The royal wedding celebrations today will see actress Meghan Markle marry Prince Harry but whilst everyone wishes anyone who gets married a happy day and future life together, the royals are afforded treatment that is largely unearned. Estimates have put the overall costs at £32 million to the taxpayer, with around £30 million of it being spent on security alone. Why does the supposed ‘home of democracy’ still fund a royal family [VIDEO] despite money needed elsewhere?

Many people state that the net contributions to the economy of the Royal Family outweigh the costs, yet if it is proven (as it has been) that giving money to people in poverty or out of work is outweighed by the long-term economic benefits, most people are against it as it is unearned.

Economic benefits?

The security operations have grabbed the headlines with it being reported that the Thames Valley Police will undertake the largest security operation in their history and the figure has been quoted at £30 million. This is happening during a period where police numbers have dropped by around 23,000 since 2009 and that it was estimated last year that police budgets will lose £700 million by 2020. Whilst the £30 million is a significantly less figure, it would be used elsewhere or put towards a wider budget. But within the royal wedding budget, the security costs have police overtime included, meaning that the authorities are aware of the lack of police numbers.

The economic benefits are often cited to defend the monarchy but whilst royal weddings provide a short-term boost, in 2011 when William and Kate got married, data from the ONS shows that retail was the biggest winner with sales rising 1.1% month-on-month and separate figures show that the UK received an extra 350,000 visitors in April that year.

According to ONS figures as well, the economy grew by 0.5% in the first three months of 2011 but household spending fell by 0.6% in real terms.

Howard Archer, chief economist advisor for the EY ITEM Club has stated that the economic benefits will likely be short-lived and that whilst retail sales will be boosted and that consumer confidence could be boosted in the short-term, it doesn’t solve the fundamental problems that households are facing. Furthermore, the royal family are a symbol of inherent inequality [VIDEO] and a society that values authoritative order over human freedoms.

Windsor’s rough sleepers

One of the biggest stories was the Conservative council leader at Windsor, he told police to begin removing homeless people before the royal wedding. This underlines his attitude that is held by the majority of elites over people who are homeless. However, after backlash from the public, the council decided it would work with the community and charities to find them temporary accommodation, although they have failed in this endeavour as it has been reported that homeless charities have turned away people to profit off of the council’s involvement.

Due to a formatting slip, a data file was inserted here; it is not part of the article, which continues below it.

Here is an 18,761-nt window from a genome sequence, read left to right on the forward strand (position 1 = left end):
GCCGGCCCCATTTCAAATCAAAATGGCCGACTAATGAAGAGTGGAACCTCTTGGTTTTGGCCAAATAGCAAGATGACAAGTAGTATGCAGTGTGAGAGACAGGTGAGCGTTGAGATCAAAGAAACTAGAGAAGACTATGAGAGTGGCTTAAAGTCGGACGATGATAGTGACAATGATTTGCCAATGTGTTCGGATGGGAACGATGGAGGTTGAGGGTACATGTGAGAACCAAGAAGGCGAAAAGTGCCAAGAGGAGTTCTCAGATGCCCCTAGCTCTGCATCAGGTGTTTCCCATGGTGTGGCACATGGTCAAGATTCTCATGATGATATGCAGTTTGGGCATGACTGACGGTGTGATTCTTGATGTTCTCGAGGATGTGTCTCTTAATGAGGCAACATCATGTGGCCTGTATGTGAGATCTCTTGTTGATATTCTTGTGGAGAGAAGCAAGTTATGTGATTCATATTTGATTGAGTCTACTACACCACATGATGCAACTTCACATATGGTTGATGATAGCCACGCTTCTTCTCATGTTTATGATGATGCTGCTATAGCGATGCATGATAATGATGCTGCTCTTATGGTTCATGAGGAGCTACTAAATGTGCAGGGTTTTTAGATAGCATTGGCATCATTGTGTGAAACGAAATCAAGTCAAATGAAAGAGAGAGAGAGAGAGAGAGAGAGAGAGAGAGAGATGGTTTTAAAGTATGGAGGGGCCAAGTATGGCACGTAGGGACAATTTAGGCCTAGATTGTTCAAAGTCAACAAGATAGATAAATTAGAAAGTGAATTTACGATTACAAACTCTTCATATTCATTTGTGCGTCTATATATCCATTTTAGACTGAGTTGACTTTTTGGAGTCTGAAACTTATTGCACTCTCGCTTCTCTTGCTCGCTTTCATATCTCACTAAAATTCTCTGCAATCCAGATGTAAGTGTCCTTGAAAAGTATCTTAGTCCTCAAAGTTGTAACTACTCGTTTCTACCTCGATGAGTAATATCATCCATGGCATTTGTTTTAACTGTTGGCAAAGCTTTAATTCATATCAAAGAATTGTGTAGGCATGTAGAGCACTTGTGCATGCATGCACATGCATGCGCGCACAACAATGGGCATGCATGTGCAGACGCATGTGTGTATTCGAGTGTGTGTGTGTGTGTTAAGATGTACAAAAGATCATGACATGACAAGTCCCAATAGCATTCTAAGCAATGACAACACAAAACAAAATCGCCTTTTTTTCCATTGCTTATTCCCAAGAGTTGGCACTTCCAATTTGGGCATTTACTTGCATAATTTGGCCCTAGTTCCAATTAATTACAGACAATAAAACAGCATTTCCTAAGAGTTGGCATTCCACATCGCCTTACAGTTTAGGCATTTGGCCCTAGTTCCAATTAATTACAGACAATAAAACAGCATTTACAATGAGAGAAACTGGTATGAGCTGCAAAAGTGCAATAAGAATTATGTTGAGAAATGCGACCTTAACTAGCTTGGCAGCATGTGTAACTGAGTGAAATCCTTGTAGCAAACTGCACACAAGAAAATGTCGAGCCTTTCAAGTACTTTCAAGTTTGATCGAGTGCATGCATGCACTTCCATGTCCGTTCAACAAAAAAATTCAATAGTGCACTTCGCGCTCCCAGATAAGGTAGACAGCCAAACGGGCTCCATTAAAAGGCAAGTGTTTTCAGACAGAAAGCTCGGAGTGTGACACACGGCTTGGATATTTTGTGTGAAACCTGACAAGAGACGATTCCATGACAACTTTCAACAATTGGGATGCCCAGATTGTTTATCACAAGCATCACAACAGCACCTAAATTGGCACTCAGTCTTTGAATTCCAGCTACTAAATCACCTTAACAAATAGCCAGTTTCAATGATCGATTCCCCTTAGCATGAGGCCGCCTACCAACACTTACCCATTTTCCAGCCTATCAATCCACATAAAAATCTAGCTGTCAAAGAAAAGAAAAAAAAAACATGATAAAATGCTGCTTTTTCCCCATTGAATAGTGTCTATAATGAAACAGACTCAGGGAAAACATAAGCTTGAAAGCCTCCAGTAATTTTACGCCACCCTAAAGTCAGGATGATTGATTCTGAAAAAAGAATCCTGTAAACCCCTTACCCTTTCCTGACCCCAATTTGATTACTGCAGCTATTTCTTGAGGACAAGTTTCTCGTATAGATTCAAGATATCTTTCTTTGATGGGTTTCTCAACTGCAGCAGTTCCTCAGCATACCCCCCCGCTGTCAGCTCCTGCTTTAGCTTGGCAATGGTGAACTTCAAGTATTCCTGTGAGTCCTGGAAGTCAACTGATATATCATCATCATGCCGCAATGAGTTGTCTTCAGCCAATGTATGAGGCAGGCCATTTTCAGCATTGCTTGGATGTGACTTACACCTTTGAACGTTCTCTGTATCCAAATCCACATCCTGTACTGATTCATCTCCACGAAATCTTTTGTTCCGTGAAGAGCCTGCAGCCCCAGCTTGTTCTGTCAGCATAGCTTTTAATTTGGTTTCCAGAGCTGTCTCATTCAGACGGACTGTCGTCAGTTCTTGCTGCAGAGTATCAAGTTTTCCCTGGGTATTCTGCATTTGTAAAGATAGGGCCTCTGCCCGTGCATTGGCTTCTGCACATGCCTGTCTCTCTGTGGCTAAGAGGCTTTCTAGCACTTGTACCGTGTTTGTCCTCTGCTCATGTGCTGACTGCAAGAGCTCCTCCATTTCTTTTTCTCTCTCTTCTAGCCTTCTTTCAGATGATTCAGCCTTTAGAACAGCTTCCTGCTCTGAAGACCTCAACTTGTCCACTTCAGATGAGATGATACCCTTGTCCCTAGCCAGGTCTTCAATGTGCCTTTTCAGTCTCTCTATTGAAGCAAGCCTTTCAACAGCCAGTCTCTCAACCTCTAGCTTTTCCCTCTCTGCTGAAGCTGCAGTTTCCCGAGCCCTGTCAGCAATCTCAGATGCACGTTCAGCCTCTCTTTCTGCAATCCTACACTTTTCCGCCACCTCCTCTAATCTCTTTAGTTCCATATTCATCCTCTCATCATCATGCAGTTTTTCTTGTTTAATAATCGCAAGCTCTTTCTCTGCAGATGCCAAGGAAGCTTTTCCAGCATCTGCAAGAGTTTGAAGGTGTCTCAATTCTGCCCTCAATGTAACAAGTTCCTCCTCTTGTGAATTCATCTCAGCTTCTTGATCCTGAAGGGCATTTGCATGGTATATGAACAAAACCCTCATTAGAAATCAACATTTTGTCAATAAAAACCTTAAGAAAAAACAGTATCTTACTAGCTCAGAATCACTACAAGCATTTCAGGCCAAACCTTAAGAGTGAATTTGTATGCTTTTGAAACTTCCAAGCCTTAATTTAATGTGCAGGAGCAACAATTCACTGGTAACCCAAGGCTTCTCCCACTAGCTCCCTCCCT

This is still a short-term solution and they offer no long-term desire to help those who are homeless and vulnerable.

The police have begun asking homeless people to give up their belongings so that they can be put into storage, it is claimed by the authorities that their belongings are only put into storage for safety and that it is entirely voluntary but there are questions over how will those who are sleeping rough cope during the nights around the royal wedding? Around 1,000 demonstrators are expected to descend on Windsor on the eve of the Royal Wedding to take part in a protest aimed at raising awareness of homelessness in the town.

The Ark Project, a homeless charity had their bus impounded by police on Thursday, the double decker bus was a project that was offering to refuge rough sleepers during the royal wedding. The project was set up because of the growing concern that the council weren’t going to rehouse the homeless in Windsor. The bus has 10 beds and offered warm food along with somewhere to sleep and was seized with the police claiming “It was being driven otherwise than in accordance with a licence”.

The police did then state that it would cost £1,500 to get it out and the Charity founder Michael Longsmith, vowed to get it out and drive it straight back down there Friday morning. Mr Longsmith then stated to the Evening Standard that the police originally pulled the bus over for not having a MoT, then after he proved it was exempt moved onto his licence which he has said is appropriate for the vehicle. This does unfortunately seem like the police were looking for any excuse to impound the bus.